McGee explains everything a kitchen scientist could want to know about cooking meat. He reveals that meat gets juicy at about 140 degrees, when shrinking protein fibers release water. He tells me that denaturation of myoglobin pigment explains the bleaching of fresh red meat when it’s cooked, and that the honeycomb structure of bones makes them insulators that slow the transfer of heat.

I’m enjoying all this until I get to a section titled “The Challenge of Whole Birds.”

In case you had any doubt, science has proven that roasting the perfect turkey is hard. The problem is, breast meat and leg meat are chemically very different and have different ideal cooking conditions.

In general, turkeys don’t fly much. They walk. So in life, the turkey’s leg muscles get a lot more exercise than the breast. The more a muscle is worked, the more connective tissue it has. Connective tissue, made mostly of the proteins collagen and elastin, is like a scaffold for the muscle. It provides support for the muscle fibers to pull against. Turkey breast doesn’t need much connective tissue. Turkey legs have quite a bit: two to four times more collagen than breast meat.

You can easily tell a high-collagen meat from a low-collagen one by cutting or chewing it. Collagen protein is solid and tough. Meats with little collagen in the muscle are naturally tender. A tough cut of meat can be made tender by cooking. If you heat collagen long enough, it dissolves into gelatin, which is tender and tasty. That’s why cheap, fibrous meats are delicious when stewed.

(Incidentally, this is a separate issue from “white” and “dark” meat, which is related not to how much a muscle gets used, but the way it is used. White muscle fibers are adapted for fast, brief spurts of activity. Red muscle fibers specialize in sustained activity. Ducks, which use their breast muscles to fly for hours at a time, have “red” breast meat.)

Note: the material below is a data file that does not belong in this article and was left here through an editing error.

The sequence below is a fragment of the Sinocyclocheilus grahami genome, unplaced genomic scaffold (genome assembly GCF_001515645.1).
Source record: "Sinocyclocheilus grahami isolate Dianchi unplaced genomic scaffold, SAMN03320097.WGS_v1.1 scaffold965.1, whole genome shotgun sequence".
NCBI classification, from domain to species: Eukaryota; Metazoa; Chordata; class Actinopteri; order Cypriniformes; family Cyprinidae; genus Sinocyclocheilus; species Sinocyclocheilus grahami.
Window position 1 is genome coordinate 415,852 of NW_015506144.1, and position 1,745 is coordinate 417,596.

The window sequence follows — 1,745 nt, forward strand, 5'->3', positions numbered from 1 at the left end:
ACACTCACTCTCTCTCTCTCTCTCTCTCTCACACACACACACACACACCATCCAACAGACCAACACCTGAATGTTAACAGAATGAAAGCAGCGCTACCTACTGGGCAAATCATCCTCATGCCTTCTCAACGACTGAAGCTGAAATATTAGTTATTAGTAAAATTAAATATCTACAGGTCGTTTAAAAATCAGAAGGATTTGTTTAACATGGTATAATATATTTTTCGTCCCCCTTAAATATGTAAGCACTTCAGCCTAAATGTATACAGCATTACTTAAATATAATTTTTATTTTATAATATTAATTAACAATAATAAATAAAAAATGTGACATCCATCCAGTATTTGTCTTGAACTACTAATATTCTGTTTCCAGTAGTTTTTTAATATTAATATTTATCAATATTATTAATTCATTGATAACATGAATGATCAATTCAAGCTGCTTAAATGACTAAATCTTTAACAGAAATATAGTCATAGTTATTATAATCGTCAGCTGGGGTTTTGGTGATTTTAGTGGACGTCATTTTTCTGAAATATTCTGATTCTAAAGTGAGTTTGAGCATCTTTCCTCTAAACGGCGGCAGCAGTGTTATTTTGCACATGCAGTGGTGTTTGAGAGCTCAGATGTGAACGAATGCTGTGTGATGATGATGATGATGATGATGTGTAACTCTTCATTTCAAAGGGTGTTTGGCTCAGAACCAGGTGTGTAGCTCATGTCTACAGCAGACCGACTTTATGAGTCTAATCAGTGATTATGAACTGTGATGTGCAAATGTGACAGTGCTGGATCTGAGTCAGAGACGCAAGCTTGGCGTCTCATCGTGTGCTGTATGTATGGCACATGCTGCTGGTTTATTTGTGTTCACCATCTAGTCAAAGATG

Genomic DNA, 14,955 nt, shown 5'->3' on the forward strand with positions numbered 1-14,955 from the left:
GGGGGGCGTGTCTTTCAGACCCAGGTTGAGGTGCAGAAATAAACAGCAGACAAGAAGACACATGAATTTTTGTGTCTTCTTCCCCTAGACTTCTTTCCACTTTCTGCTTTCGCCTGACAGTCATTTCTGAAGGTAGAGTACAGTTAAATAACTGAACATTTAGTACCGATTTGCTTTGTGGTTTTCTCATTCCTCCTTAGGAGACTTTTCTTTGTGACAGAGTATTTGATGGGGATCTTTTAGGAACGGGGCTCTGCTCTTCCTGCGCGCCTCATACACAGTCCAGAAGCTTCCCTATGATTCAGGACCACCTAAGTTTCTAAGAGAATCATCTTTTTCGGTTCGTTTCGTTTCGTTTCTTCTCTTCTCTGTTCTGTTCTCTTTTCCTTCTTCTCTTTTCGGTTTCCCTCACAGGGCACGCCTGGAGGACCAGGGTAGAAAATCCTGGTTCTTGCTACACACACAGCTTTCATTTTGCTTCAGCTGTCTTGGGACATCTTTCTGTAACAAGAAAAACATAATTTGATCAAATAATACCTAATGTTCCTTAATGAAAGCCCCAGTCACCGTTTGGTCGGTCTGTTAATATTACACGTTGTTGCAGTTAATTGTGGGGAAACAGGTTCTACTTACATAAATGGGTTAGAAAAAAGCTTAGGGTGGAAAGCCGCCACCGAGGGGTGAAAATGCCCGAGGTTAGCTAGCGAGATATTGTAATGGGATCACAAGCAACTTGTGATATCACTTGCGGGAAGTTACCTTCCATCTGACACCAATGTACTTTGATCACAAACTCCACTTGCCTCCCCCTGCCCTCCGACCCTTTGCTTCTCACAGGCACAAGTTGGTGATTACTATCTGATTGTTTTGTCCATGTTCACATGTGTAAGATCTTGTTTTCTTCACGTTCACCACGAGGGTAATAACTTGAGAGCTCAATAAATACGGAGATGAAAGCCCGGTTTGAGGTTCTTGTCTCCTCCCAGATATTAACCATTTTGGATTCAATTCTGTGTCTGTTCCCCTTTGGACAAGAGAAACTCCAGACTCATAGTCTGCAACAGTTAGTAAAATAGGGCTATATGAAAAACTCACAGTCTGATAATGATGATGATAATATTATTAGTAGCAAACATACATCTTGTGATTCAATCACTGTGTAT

So the chef’s solution to tough turkey legs should be to cook the meat a long time. Unfortunately, muscle fibers respond to cooking the opposite of connective tissue. Collagen gets softer; muscle gets tougher. (Think of what happens to a low-collagen meat like beef tenderloin when it’s overcooked.)

This creates a dilemma for the cook who is preparing a whole turkey. Leg meat needs to be roasted to 165 degrees to get rid of the collagen. But above 155 degrees, breast meat dries out and loses its natural tenderness.

What to do?

One option is to cut the bird up and roast the legs and breasts separately. Another is to try to physically slow down the cooking of the breast. McGee suggests covering the breast with foil, or draping it with strips of pork fat, or before cooking to chill the breast with an ice pack while bringing the rest of the bird to room temperature.

I plan to use a chemical option. Brining can compensate for the tendency of the breast meat to dry out. To brine a turkey, soak it overnight (or longer) in a 3-6% solution of salt water. That’s about 2-4 tablespoons of salt per quart; you can add herbs, too.

Salt loosens the protein structure of muscle, tenderizing it, and allowing the fibers to absorb more water. (For you chemists out there, this is an effect of protein-salt interactions, not osmosis, which would do the opposite.) With that extra water on board, brined meat can tolerate some overcooking before it dries out. In the case of a whole turkey, this translates into moister breast meat and fully cooked legs.

Brining meat does leave a little salty taste, and the absorbed water dilutes the meat juices, making them less flavorful. But a proper Thanksgiving dinner ought to include other foods to balance this out.

That’s a task for the art of the kitchen, not the science.

Dr. Amy Rogers

Dr. Amy Rogers is a novelist, scientist, and educator. Learn more at her website